The Role of a Spiritual Teacher

“Yesterday we obeyed kings and bent our necks before emperors. But today we kneel only to truth, follow only beauty, and obey only love.”  ― Kahlil Gibran, The Vision: Reflections on the Way of the Soul

“Yesterday we obeyed kings and bent our necks before emperors. But today we kneel only to truth, follow only beauty, and obey only love.”

― Kahlil Gibran, The Vision: Reflections on the Way of the Soul

I met two people recently who are in their 40’s and have both just given up their jobs, sold their house and clothes and are on a 5 year trip to Asia to deepen their Buddhist practice. They have been Tibetan Buddhists for over 20 years and have been studying with their teacher Rinpoche for 10 years. Next year they begin a 3 year retreat with him in India. They said they researched their teacher for 10 years before committing to him.

Contrast this story with the story of a Swami who runs a tantric yoga extensive training of up to 45 modules (each one lasting one month). He is a learned and clever man who speaks many languages and he has a charismatic personality. He has been expelled from at least two countries because of his methods including advocating free sexual expression, and he sleeps with many of his students ‘to remove their blockages’. Yet he is dearly loved by many of his students who say he has transformed their lives.

So here is the question – can good teaching – and good learning – come from someone who is morally and ethically questionable? If the Swami IS immoral, amoral or at least unethical – does this devalue the impact of the spiritual progress of the individuals? And are they attaching to him instead of their own spiritual progress? And what about the gurus who seem to be destructive and even abusive. Maybe we get the gurus we deserve. If a particular guru seems to be destroying people and destroying their lives then maybe that is what they want at some level and why they follow him/her.

So where do we get our spiritual teaching from? Books, videos, seminars…I would say everyone we meet and every situation we have to face is an opportunity for us to be taught and to learn. And what of the role of a spiritual master? It’s easier in organised religion when the leader just tells us what to think. But in the move from religion to spirituality it brings with it the responsibility – that WE are in charge of our spiritual evolution.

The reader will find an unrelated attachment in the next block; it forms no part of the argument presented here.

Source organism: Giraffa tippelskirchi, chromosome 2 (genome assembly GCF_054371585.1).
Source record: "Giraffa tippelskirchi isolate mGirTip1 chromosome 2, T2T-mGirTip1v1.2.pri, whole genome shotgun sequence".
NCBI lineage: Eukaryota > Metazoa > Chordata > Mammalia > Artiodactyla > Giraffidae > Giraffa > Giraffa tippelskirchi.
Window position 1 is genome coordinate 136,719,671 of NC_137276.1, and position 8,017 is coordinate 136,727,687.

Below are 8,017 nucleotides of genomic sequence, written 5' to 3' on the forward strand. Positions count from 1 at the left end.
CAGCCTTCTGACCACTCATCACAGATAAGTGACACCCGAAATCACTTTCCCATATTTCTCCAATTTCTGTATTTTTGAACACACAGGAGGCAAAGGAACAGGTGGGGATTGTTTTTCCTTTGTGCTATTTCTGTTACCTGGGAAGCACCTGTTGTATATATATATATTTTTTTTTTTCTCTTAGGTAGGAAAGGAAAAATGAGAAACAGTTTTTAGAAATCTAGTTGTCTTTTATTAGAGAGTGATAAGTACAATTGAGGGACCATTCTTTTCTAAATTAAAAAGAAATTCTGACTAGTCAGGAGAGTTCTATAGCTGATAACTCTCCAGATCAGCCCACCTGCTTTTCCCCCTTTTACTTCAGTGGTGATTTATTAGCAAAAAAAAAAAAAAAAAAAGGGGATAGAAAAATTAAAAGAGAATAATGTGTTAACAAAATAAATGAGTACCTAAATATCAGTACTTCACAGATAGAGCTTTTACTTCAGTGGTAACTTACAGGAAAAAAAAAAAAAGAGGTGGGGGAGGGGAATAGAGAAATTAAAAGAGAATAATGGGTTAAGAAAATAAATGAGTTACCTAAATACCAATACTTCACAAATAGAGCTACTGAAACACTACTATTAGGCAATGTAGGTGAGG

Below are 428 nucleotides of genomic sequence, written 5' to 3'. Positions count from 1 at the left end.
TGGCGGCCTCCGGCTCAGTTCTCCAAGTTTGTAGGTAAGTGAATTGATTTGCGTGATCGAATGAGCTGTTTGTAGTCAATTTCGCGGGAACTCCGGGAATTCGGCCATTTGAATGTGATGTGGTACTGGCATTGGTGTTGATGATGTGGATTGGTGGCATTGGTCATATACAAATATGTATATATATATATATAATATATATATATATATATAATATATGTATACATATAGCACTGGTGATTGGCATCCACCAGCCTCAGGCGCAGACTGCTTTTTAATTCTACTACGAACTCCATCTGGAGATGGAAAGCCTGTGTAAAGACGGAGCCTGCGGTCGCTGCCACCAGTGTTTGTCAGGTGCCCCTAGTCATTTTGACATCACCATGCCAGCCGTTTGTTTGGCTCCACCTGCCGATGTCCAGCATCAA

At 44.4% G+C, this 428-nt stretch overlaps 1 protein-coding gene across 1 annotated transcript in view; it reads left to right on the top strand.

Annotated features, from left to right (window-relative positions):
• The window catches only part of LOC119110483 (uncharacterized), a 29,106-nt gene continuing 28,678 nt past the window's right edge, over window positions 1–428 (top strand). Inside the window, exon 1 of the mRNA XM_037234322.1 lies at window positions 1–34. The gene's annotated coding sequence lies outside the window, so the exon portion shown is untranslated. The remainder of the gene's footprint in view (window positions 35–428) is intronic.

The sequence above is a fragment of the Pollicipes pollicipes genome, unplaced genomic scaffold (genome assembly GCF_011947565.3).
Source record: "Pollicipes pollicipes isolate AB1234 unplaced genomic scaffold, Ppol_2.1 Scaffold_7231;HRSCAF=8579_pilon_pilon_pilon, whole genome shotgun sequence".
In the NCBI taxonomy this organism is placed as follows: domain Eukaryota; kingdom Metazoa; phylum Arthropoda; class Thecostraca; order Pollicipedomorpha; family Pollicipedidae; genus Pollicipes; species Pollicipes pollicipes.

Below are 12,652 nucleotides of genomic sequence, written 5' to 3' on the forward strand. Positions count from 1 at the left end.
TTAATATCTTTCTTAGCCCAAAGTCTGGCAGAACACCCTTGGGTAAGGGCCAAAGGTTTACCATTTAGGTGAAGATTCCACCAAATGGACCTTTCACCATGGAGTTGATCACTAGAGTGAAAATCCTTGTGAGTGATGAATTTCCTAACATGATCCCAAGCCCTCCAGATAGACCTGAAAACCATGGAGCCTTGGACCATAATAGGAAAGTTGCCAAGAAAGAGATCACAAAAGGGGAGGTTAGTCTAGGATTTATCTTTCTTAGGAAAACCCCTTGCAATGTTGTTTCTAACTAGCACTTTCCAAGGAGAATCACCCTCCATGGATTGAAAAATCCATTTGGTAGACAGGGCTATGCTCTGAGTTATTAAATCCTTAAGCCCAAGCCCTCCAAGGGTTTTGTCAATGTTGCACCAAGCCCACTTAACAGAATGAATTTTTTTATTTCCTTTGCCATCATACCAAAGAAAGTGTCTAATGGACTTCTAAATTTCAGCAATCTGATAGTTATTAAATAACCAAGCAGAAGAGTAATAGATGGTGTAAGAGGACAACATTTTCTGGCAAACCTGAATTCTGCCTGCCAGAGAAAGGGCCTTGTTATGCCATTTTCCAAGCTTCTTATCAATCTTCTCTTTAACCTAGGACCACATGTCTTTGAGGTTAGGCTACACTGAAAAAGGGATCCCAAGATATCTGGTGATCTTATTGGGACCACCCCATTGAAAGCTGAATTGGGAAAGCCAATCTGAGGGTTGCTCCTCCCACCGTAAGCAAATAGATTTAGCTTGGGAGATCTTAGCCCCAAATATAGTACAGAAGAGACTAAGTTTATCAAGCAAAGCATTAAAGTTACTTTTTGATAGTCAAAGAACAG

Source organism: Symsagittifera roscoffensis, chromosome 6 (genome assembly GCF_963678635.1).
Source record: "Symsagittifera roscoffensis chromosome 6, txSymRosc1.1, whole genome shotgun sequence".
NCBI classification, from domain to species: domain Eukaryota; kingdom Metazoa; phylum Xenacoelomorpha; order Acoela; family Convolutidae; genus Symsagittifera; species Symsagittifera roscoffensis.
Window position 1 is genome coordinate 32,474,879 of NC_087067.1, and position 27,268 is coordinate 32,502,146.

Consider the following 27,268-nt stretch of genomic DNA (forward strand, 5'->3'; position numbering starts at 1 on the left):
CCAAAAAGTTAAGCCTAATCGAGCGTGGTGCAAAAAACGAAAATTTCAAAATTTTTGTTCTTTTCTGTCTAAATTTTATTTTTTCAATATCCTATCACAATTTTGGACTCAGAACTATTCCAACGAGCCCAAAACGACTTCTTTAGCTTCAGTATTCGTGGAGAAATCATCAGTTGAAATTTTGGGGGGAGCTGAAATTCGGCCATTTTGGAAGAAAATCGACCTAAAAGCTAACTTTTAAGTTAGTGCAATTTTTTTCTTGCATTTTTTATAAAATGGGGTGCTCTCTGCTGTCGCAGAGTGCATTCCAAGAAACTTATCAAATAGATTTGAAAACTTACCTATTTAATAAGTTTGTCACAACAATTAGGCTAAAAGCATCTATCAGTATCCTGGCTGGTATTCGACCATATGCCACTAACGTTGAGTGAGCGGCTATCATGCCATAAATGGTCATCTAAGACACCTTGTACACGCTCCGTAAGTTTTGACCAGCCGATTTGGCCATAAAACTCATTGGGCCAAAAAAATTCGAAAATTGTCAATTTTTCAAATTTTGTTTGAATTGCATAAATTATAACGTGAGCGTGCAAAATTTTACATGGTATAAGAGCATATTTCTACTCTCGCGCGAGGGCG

Spiritual development is a very individual journey. Our increase of self-awareness is instrumental in our evolution towards consciousness and no-one can increase self-awareness for us – the clue is in the word!

And there is a wider question about forming an allegiance with anyone who is outside ourselves. As long as we see the guru as ‘over there’ there will be a tendency to be relating to him or her on a human level – with our minds or our emotions. The only true guru we have is our own soul – our own higher power. Our soul knows exactly what it is doing and leads us to situations which will allow us to step up to the plate and evolve so that our personality will gradually become the tool of the soul. Our Divine Essence wants nothing more than to be expressed through our human form. All spiritual teaching and learning leads to this.

So here are 6 things to remember about spiritual teachers.

  1. see everyone you meet as a spiritual teacher for they surely are
  2. the more difficult we see the person to be, the more they have to teach us about staying in our souls instead of whirling round the emotional wheel
  3. trust in your own soul as your Guru and keep open the channel to it – and ask regularly for guidance
  4. read, study, discuss – to bring clarity to your thinking and discernment to your judgement – the route to the soul is through the higher mind not through the heart
  5. before seeing someone as a teacher or a guru check out how they are living their life – does it seem to be an embodiment of soul qualities? If they are not manifesting divine principles in their lived life – why would you see them as a good example to follow?
  6. beware of anyone who says they have ‘the truth’ and wants you to commit to their way of thinking. True teachers facilitate spiritual growth – they don’t tell you what to think.